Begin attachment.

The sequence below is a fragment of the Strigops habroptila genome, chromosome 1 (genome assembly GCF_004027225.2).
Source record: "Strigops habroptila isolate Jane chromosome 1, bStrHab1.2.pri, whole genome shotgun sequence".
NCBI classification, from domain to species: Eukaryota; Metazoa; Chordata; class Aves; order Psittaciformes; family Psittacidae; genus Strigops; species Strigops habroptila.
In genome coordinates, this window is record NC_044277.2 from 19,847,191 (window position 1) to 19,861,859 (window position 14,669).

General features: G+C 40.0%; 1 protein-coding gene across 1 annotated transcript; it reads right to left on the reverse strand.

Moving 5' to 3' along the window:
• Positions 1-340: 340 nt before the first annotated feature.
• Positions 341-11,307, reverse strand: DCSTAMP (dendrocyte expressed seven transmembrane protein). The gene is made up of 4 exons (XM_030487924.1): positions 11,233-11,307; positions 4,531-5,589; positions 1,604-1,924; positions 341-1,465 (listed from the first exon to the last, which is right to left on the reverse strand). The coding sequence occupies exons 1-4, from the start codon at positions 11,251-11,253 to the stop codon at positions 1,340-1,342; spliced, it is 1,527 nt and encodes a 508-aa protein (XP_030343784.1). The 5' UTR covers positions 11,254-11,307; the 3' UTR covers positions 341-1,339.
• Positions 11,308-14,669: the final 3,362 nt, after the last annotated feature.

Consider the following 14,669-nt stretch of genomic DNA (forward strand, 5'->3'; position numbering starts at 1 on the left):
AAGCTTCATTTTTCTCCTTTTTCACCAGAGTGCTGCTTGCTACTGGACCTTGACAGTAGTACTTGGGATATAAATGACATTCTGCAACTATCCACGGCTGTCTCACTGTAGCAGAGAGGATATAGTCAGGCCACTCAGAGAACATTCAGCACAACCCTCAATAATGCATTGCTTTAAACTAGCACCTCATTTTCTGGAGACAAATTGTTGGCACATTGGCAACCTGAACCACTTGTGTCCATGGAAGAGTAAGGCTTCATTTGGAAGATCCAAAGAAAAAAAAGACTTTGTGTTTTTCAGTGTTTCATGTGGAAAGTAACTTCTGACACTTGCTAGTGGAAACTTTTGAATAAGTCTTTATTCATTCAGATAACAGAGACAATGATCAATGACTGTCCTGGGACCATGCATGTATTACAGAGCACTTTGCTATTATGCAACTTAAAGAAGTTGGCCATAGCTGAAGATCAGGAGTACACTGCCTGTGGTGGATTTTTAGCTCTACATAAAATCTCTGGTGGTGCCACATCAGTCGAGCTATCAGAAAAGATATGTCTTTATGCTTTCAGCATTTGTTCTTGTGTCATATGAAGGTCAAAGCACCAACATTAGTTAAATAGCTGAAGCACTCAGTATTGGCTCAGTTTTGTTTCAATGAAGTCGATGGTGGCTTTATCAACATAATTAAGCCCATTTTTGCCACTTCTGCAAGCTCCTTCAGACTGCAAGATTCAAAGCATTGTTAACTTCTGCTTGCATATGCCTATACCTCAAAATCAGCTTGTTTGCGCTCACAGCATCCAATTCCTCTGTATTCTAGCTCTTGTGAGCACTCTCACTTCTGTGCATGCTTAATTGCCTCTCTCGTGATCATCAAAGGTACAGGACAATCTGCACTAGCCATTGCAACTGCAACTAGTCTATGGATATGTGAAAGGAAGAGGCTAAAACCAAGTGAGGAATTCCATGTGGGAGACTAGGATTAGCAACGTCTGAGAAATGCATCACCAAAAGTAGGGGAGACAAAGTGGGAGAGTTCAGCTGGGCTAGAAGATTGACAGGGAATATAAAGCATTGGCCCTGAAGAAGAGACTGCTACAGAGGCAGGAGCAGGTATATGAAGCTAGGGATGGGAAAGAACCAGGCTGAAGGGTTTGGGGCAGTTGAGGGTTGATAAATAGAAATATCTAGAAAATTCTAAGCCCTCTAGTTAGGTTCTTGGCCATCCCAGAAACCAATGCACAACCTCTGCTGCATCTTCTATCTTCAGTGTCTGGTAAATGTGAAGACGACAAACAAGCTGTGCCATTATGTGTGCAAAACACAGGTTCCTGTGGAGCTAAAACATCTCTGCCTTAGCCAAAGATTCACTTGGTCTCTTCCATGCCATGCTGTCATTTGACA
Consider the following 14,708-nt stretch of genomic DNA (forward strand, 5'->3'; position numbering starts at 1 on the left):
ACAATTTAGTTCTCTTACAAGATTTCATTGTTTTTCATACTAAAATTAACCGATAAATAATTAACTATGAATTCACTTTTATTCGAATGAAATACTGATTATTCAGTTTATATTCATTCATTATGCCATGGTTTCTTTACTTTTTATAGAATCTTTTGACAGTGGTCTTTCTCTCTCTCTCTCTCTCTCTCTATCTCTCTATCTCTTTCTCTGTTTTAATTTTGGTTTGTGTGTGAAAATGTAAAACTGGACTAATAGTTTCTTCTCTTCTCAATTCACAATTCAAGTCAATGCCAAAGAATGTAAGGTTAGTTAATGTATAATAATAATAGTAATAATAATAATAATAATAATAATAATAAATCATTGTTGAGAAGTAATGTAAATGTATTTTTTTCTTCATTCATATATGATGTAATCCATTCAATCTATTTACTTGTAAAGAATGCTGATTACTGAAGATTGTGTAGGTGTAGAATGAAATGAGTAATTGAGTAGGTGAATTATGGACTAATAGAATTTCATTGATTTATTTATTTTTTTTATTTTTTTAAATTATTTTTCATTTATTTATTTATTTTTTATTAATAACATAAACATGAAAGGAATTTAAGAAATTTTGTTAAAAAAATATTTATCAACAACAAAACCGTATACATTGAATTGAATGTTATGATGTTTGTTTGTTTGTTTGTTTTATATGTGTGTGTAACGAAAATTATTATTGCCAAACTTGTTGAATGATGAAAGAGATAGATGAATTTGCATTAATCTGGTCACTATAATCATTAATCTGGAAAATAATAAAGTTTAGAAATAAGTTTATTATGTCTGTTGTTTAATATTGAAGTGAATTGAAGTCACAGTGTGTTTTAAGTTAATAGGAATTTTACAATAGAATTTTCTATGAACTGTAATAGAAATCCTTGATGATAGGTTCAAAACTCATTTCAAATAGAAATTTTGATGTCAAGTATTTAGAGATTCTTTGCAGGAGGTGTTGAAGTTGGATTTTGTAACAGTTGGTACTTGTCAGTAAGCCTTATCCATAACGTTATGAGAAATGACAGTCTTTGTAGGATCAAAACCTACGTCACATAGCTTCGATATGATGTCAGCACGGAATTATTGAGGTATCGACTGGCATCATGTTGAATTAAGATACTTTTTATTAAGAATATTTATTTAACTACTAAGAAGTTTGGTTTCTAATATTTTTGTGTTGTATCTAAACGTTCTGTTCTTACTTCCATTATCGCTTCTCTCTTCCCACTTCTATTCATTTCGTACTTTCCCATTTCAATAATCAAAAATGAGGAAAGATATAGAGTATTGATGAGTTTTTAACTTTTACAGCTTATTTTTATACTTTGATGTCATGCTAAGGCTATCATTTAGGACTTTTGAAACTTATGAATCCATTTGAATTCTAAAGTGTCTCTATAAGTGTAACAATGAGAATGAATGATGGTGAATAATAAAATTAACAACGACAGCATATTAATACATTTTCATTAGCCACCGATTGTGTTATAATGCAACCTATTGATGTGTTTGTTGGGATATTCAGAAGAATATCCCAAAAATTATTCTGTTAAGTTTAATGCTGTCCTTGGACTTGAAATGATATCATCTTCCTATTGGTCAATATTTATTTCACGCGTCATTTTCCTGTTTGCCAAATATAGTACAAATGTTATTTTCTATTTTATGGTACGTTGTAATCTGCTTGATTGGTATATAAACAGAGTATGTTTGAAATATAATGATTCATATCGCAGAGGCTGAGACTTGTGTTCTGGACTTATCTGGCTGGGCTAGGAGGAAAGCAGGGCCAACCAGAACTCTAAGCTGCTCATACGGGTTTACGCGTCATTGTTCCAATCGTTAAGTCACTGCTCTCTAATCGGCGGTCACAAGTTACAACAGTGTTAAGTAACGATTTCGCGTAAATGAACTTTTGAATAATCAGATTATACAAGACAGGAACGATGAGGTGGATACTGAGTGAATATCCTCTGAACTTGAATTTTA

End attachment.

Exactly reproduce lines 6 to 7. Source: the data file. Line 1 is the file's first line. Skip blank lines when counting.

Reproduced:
Moving 5' to 3' along the window:
• Positions 1-340: 340 nt before the first annotated feature.